SAN ANTONIO - Valero Energy Corp. agreed yesterday to buy Ultramar Diamond Shamrock Corp. for $6 billion in cash, stock and assumed debt, creating the second-largest U.S. oil refiner behind Exxon Mobil Corp.
Ultramar holders will get $55 in cash or 1.23 shares of Valero stock for each share held. That's 29 percent more than Ultramar's closing price Friday. Valero will pay about half in cash and half in stock. It will assume about $2 billion in debt.
Valero's chief executive, William Greehey, said limited U.S. capacity for refining oil into gasoline and other fuels, combined with high demand, are boosting profit margins after years of low earnings. Oil prices have fallen 14 percent in the past six months, while tight supplies have pushed gasoline prices to record highs.
"Margins are normally $4 or $5 a barrel," said Allen Ashcroft, a portfolio manager with Allied Investment Advisors, a fund that owns shares of refiners such as Exxon Mobil. "They're now double or triple that."
The merger, which will give Valero 5,000 gas stations and retail outlets for its fuel, comes as the American Automobile Association said U.S. gasoline prices climbed to a record $1.679 a gallon Friday and may stay high into the summer amid tight supply.
Retail prices have topped $2 a gallon at some filling stations, with three weeks left before the traditional start of the peak-driving season.
"There have been a number of consolidation plays over the last few years [among refiners], and without exception we've been told that those consolidations ... will ultimately result in lower prices for the consumer," AAA spokesman Geoff Sundstrom said. "Well, we have evidence today that these consolidations have done absolutely nothing for motorists."
The Ultramar agreement comes three months after Phillips Petroleum Co. agreed to buy Tosco Corp., the largest independent U.S. refiner. Sunoco Inc., Tesoro Petroleum Corp. and Premcor USA Inc. are among the few remaining independent U.S. refiners that haven't merged.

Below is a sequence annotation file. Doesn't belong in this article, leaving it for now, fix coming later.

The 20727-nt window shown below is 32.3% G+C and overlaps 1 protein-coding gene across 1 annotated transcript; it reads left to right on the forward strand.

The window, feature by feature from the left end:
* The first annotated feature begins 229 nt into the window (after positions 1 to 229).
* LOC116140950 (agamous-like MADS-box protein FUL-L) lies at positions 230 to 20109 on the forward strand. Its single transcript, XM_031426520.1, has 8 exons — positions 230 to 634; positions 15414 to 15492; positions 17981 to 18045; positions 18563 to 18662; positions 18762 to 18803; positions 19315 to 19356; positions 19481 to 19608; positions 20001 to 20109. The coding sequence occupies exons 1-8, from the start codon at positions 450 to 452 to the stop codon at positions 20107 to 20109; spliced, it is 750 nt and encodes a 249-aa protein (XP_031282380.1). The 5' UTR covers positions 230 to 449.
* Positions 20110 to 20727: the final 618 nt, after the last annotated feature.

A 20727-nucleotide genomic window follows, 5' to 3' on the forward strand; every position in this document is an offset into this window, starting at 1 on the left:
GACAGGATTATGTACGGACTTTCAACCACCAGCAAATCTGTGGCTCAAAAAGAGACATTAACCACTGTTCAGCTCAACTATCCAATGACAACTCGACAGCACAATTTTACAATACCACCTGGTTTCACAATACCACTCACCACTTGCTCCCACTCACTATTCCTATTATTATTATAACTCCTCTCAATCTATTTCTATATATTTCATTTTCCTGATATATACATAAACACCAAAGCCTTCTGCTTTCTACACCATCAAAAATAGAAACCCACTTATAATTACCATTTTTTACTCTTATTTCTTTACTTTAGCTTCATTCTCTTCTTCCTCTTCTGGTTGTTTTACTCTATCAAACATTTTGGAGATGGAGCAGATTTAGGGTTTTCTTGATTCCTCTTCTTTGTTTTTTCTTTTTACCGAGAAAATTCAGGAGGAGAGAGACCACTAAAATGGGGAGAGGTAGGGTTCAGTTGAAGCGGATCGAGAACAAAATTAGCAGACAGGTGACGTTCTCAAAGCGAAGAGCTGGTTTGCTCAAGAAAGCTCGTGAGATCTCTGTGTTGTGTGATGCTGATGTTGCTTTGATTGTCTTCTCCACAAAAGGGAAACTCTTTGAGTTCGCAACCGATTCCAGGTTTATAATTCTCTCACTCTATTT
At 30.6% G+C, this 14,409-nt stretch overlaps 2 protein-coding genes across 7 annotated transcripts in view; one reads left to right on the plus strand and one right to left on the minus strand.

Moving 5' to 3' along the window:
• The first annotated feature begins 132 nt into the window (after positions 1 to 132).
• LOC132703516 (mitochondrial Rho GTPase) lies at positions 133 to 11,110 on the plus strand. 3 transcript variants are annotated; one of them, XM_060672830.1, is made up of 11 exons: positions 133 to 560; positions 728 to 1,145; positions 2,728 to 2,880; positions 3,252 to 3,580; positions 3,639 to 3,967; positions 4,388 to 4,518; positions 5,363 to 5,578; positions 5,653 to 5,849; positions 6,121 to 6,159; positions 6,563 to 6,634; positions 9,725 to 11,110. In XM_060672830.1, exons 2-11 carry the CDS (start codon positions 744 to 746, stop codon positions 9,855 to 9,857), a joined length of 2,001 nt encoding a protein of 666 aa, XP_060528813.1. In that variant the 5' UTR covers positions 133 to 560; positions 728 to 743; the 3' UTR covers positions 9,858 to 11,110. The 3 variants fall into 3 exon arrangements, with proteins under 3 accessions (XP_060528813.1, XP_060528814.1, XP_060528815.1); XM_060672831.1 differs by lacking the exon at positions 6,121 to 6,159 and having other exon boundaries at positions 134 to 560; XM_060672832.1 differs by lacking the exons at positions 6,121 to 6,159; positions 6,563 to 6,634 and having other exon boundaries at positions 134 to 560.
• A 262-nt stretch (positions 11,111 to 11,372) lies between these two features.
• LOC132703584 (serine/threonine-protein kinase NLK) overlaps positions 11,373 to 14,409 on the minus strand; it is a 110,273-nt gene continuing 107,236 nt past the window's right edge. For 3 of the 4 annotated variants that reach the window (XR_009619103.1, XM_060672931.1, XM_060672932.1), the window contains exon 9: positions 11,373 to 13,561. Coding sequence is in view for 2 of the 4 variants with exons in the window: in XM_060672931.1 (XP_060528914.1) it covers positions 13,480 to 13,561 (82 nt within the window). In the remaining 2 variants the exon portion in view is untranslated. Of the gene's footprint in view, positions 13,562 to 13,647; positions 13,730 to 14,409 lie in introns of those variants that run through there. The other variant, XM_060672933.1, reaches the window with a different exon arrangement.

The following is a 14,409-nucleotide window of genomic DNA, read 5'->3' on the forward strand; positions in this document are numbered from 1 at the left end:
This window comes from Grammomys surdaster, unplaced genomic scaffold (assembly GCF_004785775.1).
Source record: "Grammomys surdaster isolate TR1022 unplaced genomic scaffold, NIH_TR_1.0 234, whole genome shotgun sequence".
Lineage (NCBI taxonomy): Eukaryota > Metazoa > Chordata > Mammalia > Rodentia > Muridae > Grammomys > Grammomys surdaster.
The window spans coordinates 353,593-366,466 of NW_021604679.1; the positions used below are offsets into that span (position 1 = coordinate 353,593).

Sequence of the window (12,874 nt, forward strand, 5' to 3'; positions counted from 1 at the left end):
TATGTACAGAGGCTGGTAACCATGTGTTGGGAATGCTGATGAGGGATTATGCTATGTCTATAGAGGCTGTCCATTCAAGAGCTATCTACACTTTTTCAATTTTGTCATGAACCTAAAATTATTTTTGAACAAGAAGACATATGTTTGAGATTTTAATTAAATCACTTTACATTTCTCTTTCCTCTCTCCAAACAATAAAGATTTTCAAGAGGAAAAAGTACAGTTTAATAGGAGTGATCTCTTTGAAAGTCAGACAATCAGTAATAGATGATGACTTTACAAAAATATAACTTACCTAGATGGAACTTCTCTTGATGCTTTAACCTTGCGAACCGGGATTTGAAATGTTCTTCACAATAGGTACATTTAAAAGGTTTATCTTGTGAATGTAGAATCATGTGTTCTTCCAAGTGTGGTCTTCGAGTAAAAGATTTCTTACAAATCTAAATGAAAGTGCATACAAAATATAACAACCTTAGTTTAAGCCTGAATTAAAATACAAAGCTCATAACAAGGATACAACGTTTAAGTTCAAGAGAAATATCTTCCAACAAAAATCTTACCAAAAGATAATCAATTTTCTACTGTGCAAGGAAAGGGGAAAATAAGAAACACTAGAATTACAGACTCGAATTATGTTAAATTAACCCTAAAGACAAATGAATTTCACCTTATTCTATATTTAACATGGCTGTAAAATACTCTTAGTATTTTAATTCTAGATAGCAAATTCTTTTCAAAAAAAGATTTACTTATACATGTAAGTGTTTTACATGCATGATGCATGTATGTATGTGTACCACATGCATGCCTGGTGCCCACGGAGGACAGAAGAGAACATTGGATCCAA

Antitrust regulators may not be willing to let Valero and Ultramar combine, especially after a Phillips-Tosco merger, Ashcroft said.
"I know Tosco and Phillips looks like it's going to fly, but I can't see the Justice Department" allowing Valero and Ultramar to merge, Ashcroft said.
With Ultramar, Valero will have 1.85 million barrels a day of refining capacity, slightly more than the total refining capacity Phillips will have after it completes its $8.2 billion buyout of Tosco. Exxon Mobil, the largest publicly traded oil company, has daily U.S. refining capacity of about 1.94 million barrels.
Buying Ultramar will add $1.70 a share to earnings in the first year, Greehey predicted. The merger of the San Antonio-based companies will save $190 million in the first year, $240 million in the second, and "significantly more after that," Greehey said on a conference call.
"Those numbers will go up significantly once we get our people working together," Greehey said. "There's going to be a lot of synergies that we can make that increase profit and reduce costs."
Shares of Valero fell $2.77 to $42.70. They have risen 49 percent in the past year. Ultramar rose $7.79 to $50.50. They have climbed 96 percent in the past year.
Valero will get seven more refineries, bringing its total to 13. Its holdings will include the 100,000 barrel-a-day Wilmington refinery in California, where gasoline prices are well above the U.S. average because of strict environmental rules. After the buyout, Valero will have annual revenue of $32 billion.
Valero and Ultramar competed last year to buy Exxon Mobil's refinery in Benicia, Calif. Valero won, buying the refinery for $1.02 billion and also getting 350 gasoline stations in California, its first retail outlets.
Ultramar Diamond itself was created in 1996 when Ultramar Corp. bought Diamond Shamrock Inc. for about $2 billion. The company's stores sell gasoline under the Ultramar, Diamond Shamrock, Beacon and Total brands.